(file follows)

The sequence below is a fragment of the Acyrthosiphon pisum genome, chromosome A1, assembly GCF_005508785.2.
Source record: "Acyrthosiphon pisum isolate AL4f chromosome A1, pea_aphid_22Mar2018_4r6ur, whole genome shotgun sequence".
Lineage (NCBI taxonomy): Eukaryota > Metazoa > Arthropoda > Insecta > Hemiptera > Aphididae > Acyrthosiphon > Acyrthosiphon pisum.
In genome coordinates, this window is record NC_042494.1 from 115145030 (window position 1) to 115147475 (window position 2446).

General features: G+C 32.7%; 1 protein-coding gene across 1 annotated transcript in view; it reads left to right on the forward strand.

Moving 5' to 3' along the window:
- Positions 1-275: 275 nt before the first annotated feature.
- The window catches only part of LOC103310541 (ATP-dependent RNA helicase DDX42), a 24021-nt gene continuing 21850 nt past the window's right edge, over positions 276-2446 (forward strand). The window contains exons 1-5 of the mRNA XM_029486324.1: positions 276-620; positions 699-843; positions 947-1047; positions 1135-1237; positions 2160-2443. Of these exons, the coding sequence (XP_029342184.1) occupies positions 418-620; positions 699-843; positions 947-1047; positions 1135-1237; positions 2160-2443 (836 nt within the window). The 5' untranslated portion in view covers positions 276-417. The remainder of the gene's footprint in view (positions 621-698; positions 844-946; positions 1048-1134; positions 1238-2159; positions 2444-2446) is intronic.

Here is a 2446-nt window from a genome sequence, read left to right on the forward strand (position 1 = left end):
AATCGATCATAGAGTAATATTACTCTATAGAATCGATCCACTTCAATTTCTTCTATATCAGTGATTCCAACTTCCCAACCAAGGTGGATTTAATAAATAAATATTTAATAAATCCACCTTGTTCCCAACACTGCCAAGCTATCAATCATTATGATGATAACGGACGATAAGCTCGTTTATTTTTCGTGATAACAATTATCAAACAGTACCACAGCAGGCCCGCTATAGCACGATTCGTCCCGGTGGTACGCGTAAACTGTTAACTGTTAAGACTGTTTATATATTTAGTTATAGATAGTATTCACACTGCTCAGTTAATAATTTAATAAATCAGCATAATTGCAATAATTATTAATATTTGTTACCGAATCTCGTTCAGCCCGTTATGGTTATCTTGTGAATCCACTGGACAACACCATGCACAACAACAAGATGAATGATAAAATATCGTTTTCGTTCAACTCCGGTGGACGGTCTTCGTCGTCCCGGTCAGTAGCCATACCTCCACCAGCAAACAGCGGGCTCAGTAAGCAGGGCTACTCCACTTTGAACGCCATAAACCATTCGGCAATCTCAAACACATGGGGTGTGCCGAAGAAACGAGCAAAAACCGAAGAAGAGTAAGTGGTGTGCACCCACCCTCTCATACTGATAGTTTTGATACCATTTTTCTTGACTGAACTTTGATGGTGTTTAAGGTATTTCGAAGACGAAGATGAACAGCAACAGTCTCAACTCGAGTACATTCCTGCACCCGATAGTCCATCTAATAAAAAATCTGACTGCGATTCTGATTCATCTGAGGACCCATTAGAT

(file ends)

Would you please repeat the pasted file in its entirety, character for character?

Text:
The sequence below is a fragment of the Acyrthosiphon pisum genome, chromosome A1, assembly GCF_005508785.2.
Source record: "Acyrthosiphon pisum isolate AL4f chromosome A1, pea_aphid_22Mar2018_4r6ur, whole genome shotgun sequence".
Lineage (NCBI taxonomy): Eukaryota > Metazoa > Arthropoda > Insecta > Hemiptera > Aphididae > Acyrthosiphon > Acyrthosiphon pisum.
In genome coordinates, this window is record NC_042494.1 from 115145030 (window position 1) to 115147475 (window position 2446).

General features: G+C 32.7%; 1 protein-coding gene across 1 annotated transcript in view; it reads left to right on the forward strand.

Moving 5' to 3' along the window:
- Positions 1-275: 275 nt before the first annotated feature.
- The window catches only part of LOC103310541 (ATP-dependent RNA helicase DDX42), a 24021-nt gene continuing 21850 nt past the window's right edge, over positions 276-2446 (forward strand). The window contains exons 1-5 of the mRNA XM_029486324.1: positions 276-620; positions 699-843; positions 947-1047; positions 1135-1237; positions 2160-2443. Of these exons, the coding sequence (XP_029342184.1) occupies positions 418-620; positions 699-843; positions 947-1047; positions 1135-1237; positions 2160-2443 (836 nt within the window). The 5' untranslated portion in view covers positions 276-417. The remainder of the gene's footprint in view (positions 621-698; positions 844-946; positions 1048-1134; positions 1238-2159; positions 2444-2446) is intronic.

Here is a 2446-nt window from a genome sequence, read left to right on the forward strand (position 1 = left end):
AATCGATCATAGAGTAATATTACTCTATAGAATCGATCCACTTCAATTTCTTCTATATCAGTGATTCCAACTTCCCAACCAAGGTGGATTTAATAAATAAATATTTAATAAATCCACCTTGTTCCCAACACTGCCAAGCTATCAATCATTATGATGATAACGGACGATAAGCTCGTTTATTTTTCGTGATAACAATTATCAAACAGTACCACAGCAGGCCCGCTATAGCACGATTCGTCCCGGTGGTACGCGTAAACTGTTAACTGTTAAGACTGTTTATATATTTAGTTATAGATAGTATTCACACTGCTCAGTTAATAATTTAATAAATCAGCATAATTGCAATAATTATTAATATTTGTTACCGAATCTCGTTCAGCCCGTTATGGTTATCTTGTGAATCCACTGGACAACACCATGCACAACAACAAGATGAATGATAAAATATCGTTTTCGTTCAACTCCGGTGGACGGTCTTCGTCGTCCCGGTCAGTAGCCATACCTCCACCAGCAAACAGCGGGCTCAGTAAGCAGGGCTACTCCACTTTGAACGCCATAAACCATTCGGCAATCTCAAACACATGGGGTGTGCCGAAGAAACGAGCAAAAACCGAAGAAGAGTAAGTGGTGTGCACCCACCCTCTCATACTGATAGTTTTGATACCATTTTTCTTGACTGAACTTTGATGGTGTTTAAGGTATTTCGAAGACGAAGATGAACAGCAACAGTCTCAACTCGAGTACATTCCTGCACCCGATAGTCCATCTAATAAAAAATCTGACTGCGATTCTGATTCATCTGAGGACCCATTAGAT